We are delighted to share this guest blog from Catherine Lynch of Planbee.com.
What is good mental health and what does good mental health in schools look like? The World Health Organisation defines mental health as:
“a state of well-being in which every individual realises his or her own potential, can cope with the normal stress of life, can work productively and fruitfully, and is able to make a contribution to her or his community.”
In a mentally healthy school, you might expect to see happy teachers who are able to cope with the daily ups and downs of teaching. As well as pupils who approach challenges with confidence and resilience and enjoy being at school.
Luckily, there are lots of small changes we can make to help our pupils improve their mental health and grow up to be the resilient world-changers we know they can be. When we share our calm, not our chaos, with others the impact is huge.
A good place to start is understanding what it looks like, and feels like, to be in crisis. This feeling can affect anyone. It is not limited to the children in your class, so keep an eye out and offer a friendly face to any colleagues you think could do with some help, too.
Fight, flight, or freeze. The acute stress response.
The phrase ‘fight, flight, freeze, or flop’ is also called the acute stress response or flipping your lid. In very simple terms, someone who has reached this point is unable to engage the ‘thinking’ and ‘feeling’ parts of their brain. They are in survival mode.
What might fight, flight, or freeze look like?
Someone in ‘fight’ can look hot and bothered. They can be angry, aggressive, controlling or argumentative.
Someone in ‘flight’ can look very busy, hyperactive, or silly. They might be unable to cope with free time or literally remove themselves from the situation.
Someone in ‘freeze’ can look bored or confused. They can come across as forgetful or daydreaming.
Someone in ‘flop’ can look bored or tired. They can come across as disinterested or unengaged.
We hope that you don’t see this state presented often in school but, if you do, remember that someone in crisis cannot engage the ‘thinking’ or ‘feeling’ parts of their brain until they feel safe. Once they feel safe you can begin working on rationalising the problem and thinking of different strategies to manage it.
What can we do to improve mental health in schools?
Embedding mental health into everyday life is important. If you make time to have conversations about feelings and emotions when they arise, and before the person has reached a crisis point, they can have a huge impact. In fact, the sooner feelings are acknowledged and valued, the less likely they are to become overwhelming. These conversations do not have to be long. Short and often is more effective than delayed and long.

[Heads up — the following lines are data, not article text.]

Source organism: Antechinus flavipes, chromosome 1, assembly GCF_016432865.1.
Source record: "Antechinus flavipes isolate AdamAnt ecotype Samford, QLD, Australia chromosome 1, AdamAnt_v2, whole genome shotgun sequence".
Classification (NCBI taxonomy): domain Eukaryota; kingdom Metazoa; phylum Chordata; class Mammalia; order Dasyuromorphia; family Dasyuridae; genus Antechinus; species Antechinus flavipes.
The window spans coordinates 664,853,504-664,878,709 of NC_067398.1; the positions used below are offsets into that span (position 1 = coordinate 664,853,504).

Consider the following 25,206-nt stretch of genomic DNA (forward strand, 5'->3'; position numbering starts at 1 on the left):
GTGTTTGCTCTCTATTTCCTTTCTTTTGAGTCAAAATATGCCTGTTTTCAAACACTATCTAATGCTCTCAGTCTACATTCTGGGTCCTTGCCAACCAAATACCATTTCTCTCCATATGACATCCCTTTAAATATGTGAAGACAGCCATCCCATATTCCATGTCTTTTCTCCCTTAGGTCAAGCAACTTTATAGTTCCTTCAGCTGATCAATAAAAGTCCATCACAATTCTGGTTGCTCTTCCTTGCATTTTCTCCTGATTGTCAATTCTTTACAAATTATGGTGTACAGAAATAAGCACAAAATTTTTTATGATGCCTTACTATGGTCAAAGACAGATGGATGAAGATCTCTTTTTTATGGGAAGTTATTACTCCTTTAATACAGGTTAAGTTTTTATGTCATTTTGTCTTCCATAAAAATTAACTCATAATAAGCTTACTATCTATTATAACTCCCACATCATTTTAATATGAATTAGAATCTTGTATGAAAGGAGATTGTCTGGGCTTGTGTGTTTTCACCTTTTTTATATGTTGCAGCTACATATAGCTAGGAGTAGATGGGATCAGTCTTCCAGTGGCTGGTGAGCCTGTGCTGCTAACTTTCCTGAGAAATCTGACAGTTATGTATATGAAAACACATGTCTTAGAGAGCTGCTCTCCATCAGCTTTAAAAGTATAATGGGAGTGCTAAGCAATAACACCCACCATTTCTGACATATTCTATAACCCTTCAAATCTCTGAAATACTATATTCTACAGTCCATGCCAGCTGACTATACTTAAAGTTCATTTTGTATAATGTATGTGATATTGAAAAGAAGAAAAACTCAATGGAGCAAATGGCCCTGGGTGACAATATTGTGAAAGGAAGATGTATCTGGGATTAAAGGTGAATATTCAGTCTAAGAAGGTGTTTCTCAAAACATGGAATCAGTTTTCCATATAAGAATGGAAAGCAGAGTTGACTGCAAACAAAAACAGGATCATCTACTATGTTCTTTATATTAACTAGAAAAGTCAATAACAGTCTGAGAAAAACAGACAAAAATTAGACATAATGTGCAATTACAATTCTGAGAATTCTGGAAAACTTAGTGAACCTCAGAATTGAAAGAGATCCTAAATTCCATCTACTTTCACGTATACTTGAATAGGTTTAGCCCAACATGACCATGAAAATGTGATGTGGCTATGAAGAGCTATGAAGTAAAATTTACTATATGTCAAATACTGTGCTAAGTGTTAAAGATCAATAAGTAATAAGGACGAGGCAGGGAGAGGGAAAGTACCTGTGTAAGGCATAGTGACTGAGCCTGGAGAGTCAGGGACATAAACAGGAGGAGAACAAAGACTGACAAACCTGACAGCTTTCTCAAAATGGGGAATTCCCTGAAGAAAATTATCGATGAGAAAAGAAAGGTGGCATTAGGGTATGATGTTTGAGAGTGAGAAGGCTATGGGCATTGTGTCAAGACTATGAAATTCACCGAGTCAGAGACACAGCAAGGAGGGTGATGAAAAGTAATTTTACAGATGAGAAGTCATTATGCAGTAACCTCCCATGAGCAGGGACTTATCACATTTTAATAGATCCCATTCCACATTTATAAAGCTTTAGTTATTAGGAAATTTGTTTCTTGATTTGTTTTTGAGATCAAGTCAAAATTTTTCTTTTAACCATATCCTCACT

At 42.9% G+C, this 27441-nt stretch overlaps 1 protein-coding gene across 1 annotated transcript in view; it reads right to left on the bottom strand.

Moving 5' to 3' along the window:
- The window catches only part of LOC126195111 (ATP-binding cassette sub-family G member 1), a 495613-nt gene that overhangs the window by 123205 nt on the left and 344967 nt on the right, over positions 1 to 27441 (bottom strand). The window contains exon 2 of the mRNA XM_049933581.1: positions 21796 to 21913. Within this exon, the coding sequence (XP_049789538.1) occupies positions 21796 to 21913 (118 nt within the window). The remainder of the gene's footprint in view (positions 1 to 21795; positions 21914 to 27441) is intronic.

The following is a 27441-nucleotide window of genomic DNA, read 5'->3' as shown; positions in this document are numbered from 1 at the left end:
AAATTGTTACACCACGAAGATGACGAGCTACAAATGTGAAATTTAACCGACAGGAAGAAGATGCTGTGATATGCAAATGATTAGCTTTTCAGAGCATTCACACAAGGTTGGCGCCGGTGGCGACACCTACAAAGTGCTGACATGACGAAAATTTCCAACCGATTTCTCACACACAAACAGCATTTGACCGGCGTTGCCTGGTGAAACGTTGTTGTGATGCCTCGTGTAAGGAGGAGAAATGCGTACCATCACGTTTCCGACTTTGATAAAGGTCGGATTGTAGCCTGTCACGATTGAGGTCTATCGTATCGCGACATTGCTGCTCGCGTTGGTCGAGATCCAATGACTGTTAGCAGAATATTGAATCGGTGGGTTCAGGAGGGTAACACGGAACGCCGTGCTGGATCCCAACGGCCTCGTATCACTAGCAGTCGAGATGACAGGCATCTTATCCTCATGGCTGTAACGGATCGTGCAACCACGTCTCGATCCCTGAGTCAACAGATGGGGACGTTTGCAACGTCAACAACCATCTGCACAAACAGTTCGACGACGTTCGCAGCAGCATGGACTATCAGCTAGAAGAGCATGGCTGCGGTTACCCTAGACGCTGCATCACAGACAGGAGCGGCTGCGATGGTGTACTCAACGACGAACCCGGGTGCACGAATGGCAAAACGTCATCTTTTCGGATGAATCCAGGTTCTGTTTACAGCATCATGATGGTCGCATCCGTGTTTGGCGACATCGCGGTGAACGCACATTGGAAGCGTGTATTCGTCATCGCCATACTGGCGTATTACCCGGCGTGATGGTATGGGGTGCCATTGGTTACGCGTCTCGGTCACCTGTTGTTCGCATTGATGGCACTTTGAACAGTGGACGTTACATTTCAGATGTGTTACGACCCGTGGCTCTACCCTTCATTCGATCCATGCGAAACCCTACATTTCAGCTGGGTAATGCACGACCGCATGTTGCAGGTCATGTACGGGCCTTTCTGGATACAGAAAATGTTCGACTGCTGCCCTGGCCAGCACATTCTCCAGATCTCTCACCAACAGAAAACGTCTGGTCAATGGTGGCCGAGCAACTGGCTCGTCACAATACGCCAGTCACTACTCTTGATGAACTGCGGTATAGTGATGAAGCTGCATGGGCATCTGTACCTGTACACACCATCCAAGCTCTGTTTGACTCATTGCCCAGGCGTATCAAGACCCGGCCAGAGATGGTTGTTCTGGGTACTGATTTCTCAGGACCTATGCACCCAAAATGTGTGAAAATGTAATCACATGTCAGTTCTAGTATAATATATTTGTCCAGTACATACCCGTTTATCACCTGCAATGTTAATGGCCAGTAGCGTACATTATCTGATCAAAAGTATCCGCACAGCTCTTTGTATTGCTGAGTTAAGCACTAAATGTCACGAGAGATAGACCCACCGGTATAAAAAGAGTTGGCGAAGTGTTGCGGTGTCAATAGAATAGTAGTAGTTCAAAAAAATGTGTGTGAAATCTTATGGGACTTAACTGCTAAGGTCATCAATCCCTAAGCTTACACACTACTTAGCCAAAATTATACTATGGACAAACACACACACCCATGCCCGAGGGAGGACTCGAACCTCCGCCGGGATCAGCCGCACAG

Talking and remembering can help grow new brain connections that teach us over time how to respond to stressors. It helps us to understand that feelings are transient which can in turn help to change mindsets. So, when the dust has settled, talk. Remind yourself, your colleague, your students that things seemed pretty bad earlier, but they don’t anymore.
When reading books together, make it a habit to discuss how the characters feel, and talk about situations in which they might have felt the same way. The more your pupils are able to make connections between actions, reactions, and feelings the better.
10 practical ways to improve mental health in your classroom
- Create a nurturing environment where everyone feels valued and safe.
- Allow everyone to have a voice. This can be done in several ways, for example by implementing discussion partners or giving children the opportunity to write their ideas down.
- Be playful and have fun. Play fosters creativity, collaboration, and problem-solving all of which are important for good mental health.
- Name feelings and emotions as they arise. This gives children and adults the language to describe how they are feeling. In the words of Dan Siegel ‘Name it to tame it’.
- Take a mood register, either verbally or as a self-registration board to check in with the feelings in the room. Learning to listen to ourselves is often a neglected skill.
- Create an atmosphere where all feelings are allowed. Give feelings an appropriate outlet. Put boundaries in place around behaviours to keep everyone safe and develop strategies to help reinforce those boundaries. For example, you are allowed to feel happy, angry, or sad, you are not allowed to bully or hit.
- Focus on the bigger picture, help children and staff to see past the latest potentially stress-inducing initiative.
- Take learning outside and make it active as much as possible. Learning outside of the classroom provides stimulating and rich real-world experiences.
- Read stories. Take the opportunity to discuss the feelings and actions of the characters. Is there a better way they could have reacted? What led up to the crisis point?
- Encourage calm classrooms. Embedding periods of calm into your classroom through simple activities will help your pupils to feel safer and more peaceful.
Catherine Lynch is an experienced teacher, play therapist, and senior manager at PlanBee. PlanBee creates teaching resources for primary school-aged children (aged 5-11). The resources have been created to meet the English National Curriculum objectives.